Over the past year, we’ve worked together with the forecast team at Forrester to help eBusiness professionals understand the size of different online retail markets around the globe. Last year we published our first look at the online retail markets in some of the major markets in Asia-Pacific — this year, we’ve just published our first forecast for two of the largest online retail markets in Latin America, Brazil and Mexico. Some findings from the report include:
Brazil is — and will remain — the powerhouse in the region. With more than 40% of the online users in the region and a steadily growing economy, it’s not surprising that Brazil’s eCommerce market will outpace all others by a wide margin. Brazil’s projected 2011 sales of almost $10B put it behind other major online retail markets like France and South Korea but ahead of smaller ones such as the Netherlands and Italy.
Mexico’s online retail market is small today —but growing by a CAGR of almost 20%. With less than half of the online users of Brazil and limited online spending, Mexico’s online retail market remains a small fraction of the size of Brazil’s. Average online spending per buyer will not increase significantly over the next five years, but the sheer number of online buyers will.
While I started my previous blog post with the observation that KACST was not a “city,” Caroline Spicer, Strategy and Market Development Leader for IBM Global Business Services, made the point later in the day that there is not “a city” but many models of cities depending on future vision. There are a couple of points to draw out here. There is not one model of a smart city. Cities can focus on particular initiatives based on their leaders’ (and their constituents’) priorities and vision for the future of the city. As Caroline pointed out these might be:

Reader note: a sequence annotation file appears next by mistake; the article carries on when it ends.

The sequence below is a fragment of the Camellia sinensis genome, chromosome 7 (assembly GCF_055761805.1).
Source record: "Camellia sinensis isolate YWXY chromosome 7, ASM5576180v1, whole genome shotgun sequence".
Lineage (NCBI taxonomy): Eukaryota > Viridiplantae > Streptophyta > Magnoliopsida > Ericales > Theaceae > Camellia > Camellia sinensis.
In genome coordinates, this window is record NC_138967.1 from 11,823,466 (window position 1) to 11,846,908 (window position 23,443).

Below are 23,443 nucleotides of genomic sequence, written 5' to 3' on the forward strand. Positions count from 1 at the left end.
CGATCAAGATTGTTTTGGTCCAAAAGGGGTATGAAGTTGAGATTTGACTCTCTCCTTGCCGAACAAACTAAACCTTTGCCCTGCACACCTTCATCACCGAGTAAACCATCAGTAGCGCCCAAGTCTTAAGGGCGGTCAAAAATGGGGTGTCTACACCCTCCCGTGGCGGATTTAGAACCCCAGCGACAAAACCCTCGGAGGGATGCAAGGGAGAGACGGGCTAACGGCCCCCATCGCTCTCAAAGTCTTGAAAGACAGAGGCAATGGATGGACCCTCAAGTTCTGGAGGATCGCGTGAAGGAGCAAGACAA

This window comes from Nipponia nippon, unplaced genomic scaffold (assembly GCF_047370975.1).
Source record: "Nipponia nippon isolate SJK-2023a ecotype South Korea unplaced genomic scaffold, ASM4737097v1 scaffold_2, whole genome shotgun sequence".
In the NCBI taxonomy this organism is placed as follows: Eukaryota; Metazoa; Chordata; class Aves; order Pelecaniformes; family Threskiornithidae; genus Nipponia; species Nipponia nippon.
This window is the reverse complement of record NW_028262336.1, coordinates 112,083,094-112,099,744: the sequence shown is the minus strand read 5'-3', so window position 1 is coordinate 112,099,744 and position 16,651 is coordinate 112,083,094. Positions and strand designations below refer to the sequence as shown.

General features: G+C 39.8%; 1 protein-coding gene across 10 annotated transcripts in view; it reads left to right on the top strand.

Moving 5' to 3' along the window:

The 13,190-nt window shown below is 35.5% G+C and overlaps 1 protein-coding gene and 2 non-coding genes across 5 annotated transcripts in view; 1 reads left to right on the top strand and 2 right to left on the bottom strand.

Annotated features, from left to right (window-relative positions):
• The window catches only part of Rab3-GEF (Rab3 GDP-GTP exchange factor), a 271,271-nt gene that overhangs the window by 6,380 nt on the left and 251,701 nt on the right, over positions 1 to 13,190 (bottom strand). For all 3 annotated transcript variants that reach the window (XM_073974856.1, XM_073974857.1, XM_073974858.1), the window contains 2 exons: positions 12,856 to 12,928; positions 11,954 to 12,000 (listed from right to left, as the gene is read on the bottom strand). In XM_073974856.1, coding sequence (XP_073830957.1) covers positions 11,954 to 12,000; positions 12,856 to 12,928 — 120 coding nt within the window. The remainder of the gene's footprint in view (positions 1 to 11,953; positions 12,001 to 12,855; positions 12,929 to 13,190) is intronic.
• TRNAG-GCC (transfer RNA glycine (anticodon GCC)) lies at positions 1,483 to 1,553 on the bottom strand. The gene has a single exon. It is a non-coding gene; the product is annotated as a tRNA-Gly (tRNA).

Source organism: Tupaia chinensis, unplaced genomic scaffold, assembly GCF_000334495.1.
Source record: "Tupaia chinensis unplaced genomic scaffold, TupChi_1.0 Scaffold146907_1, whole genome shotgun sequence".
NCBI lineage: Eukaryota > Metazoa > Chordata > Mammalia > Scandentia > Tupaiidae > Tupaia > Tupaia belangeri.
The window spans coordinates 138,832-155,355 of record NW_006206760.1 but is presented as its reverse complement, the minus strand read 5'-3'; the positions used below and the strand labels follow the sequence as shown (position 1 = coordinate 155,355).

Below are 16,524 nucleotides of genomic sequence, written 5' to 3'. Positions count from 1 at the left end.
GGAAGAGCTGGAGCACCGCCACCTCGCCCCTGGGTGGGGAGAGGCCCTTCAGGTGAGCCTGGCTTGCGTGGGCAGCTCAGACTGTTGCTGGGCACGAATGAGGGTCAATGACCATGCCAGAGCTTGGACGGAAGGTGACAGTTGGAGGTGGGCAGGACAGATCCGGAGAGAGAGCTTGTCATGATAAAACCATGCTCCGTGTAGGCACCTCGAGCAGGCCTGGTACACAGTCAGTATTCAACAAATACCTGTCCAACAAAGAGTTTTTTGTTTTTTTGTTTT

The well-planned city – focused on urban design and development
The healthy and safe city – focused on health
The sustainable eco-city – focused on the environment
The city of innovation – focused on science and technology, the knowledge base
The city of commerce – focused on trade and retail
The cultural or convention hub – focused on tourism
Forrester’s survey of over 1,000 IT decision makers in North American and European enterprises, only 12% of firms officially support or manage Palm devices. In comparison, 70% of enterprises support BlackBerry smartphones, and 29% support Apple iPhones. Android devices, the newest entrants in the mobile OS wars, have strong momentum and are officially supported by 13% of firms.
Well, that got me wondering how Palm had fared in emerging markets. We know that device preferences are different globally. So, I thought, maybe there are some Palm fans outside of North America and Europe. I checked Forrester’s Global Technology Adoption data from last summer (new survey expected back from the field very soon) in which we surveyed 1,412 IT executives and technology decision-makers across 15 countries. Here is what I found out about PalmOS support across enterprises in a few of the countries: